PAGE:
The House Financial Services Committee, by a vote of 42 to 17, passed a bill that would affect a “Madden fix,” moving the legislation forward to the full House of Representatives for consideration.

What happened

H.R. 3299, the “Protecting Consumers’ Access to Credit Act of 2017,” would amend four federal statutes to explicitly state that bank loans that were valid as to their maximum rate of interest in accordance with federal law at the time the loan was made shall remain valid with respect to that rate—regardless of whether the bank subsequently sells or assigns the loan to a third party.

This language would pre-empt a May 2016 decision from the U.S. Court of Appeals, Second Circuit in Madden v. Midland Funding, LLC, where the court refused to find that the National Bank Act (NBA) pre-empted state law usury claims against an assignee of a national bank.

In that case, New York resident Saliha Madden opened a credit card account with a national bank in 2005. One year later, the credit card program was consolidated into another national bank that sold Madden’s then-defaulted $5,000 credit card account to Midland Funding, LLC, a debt purchaser. A Midland affiliate sent Madden a letter in November 2010 seeking to collect payment on her debt and stating that an interest rate of 27 percent per year applied.

Madden filed a putative class action suit against Midland and its affiliate, alleging they had engaged in abusive and unfair debt collection practices in violation of the Fair Debt Collection Practices Act and charged a usurious rate of interest in violation of New York state law, which prohibits a licensed lender from charging interest rates in excess of 25 percent per year.

The defendants responded with a motion for summary judgment, arguing that because they were an assignee of a national bank, the plaintiff’s claims against them were pre-empted by the NBA, which permits banks to charge interest at the rate of the state where it is located and provides the exclusive cause of action for usury claims against national banks.

Reversing summary judgment in favor of the defendants, the Second Circuit refused to apply NBA pre-emption to the third-party debt buyers. “Because neither defendant is a national bank nor a subsidiary or agent of a national bank, or is otherwise acting on behalf of a national bank, and because application of the state law on which Madden’s claim relies would not significantly interfere with any national bank’s ability to exercise its powers under the NBA, we reverse the District Court’s holding that the NBA preempts Madden’s claims,” the panel wrote.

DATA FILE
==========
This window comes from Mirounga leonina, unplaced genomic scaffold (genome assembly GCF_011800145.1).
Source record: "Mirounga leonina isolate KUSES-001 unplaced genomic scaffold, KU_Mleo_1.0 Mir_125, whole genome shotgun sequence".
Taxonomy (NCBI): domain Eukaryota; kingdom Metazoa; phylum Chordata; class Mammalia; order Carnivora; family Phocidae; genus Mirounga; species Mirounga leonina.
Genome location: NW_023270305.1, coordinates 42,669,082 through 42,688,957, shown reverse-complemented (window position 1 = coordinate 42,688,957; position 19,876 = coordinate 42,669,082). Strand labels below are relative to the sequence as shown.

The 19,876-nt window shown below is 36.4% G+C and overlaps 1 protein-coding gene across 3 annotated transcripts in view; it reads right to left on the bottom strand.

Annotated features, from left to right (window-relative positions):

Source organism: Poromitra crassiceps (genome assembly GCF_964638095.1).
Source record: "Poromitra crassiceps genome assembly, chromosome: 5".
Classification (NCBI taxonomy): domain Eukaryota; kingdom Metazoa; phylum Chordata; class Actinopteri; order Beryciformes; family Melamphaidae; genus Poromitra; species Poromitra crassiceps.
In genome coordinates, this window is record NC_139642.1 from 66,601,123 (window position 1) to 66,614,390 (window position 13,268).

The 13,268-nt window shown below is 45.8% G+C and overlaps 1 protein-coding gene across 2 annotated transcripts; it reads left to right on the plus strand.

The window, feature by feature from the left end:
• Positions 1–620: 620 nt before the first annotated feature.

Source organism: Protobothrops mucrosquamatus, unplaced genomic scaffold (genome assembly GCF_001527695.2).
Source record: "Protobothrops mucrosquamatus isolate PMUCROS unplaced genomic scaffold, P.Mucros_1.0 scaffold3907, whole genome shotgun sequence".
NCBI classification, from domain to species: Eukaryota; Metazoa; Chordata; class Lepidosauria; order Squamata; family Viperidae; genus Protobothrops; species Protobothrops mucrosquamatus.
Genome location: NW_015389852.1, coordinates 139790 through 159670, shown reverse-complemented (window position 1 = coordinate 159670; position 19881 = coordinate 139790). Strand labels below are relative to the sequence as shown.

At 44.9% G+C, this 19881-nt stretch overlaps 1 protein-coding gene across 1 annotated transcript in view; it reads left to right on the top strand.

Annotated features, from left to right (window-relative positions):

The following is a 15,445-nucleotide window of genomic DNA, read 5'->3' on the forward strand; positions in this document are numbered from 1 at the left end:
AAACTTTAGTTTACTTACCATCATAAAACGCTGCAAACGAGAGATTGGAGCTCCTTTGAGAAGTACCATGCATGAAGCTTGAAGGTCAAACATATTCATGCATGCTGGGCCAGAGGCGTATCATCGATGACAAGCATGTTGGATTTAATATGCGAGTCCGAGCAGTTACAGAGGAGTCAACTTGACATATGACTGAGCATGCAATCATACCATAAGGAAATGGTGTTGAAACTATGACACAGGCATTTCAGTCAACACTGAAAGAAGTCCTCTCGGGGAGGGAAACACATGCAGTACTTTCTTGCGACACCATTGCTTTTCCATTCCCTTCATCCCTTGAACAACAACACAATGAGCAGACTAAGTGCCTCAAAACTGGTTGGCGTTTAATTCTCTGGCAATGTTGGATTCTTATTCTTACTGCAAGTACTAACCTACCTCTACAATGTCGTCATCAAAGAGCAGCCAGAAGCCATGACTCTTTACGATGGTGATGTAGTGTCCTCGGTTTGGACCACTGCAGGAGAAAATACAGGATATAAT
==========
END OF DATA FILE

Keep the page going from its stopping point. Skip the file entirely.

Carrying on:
Midland Funding filed a writ of certiorari with the Supreme Court, but the justices declined to take the case.

Legislators then stepped in to overturn the troubling decision. This summer, Sen. Mark Warner (D-Va.) introduced a measure that would codify the “valid when made” doctrine; similar language was found in the Financial CHOICE Act.

Most recently, the House bill would have added the following to the NBA: “A loan that is valid when made as to its maximum rate of interest in accordance with this section shall remain valid with respect to such rate regardless of whether the loan is subsequently sold, assigned, or otherwise transferred to a third party, and may be enforced by such third party notwithstanding any State law to the contrary.”

The measure would add identical language to the Home Owners’ Loan Act, the Federal Credit Union Act and the Federal Deposit Insurance Act to cover rate exportation to federal and state savings associations, federal credit unions and state-chartered banks.

Legislators on the House Financial Services Committee considered the measure on Nov. 15. During debate of the proposed legislation, sponsor Rep. Patrick McHenry (R-N.C.) said the bill would restore 200 years of precedent and reverse dropping loan rates. Since the Madden decision, loan volumes have declined, in large part due to consumers with FICO scores below 700 facing more limited access to credit, he said.

Rep. Maxine Waters (D-Calif.) proposed an amendment that would place a maximum cap of 36 percent on all loans in what she argued was a necessary protection against nefarious lenders charging extreme interest rates. The amendment was defeated on voice vote and the Committee approved the bill by a vote of 42 to 17, thereby removing a federal statutory cap on consumer loans. Note that some states allow higher rates to be charged.

To read H.R. 3299, click here.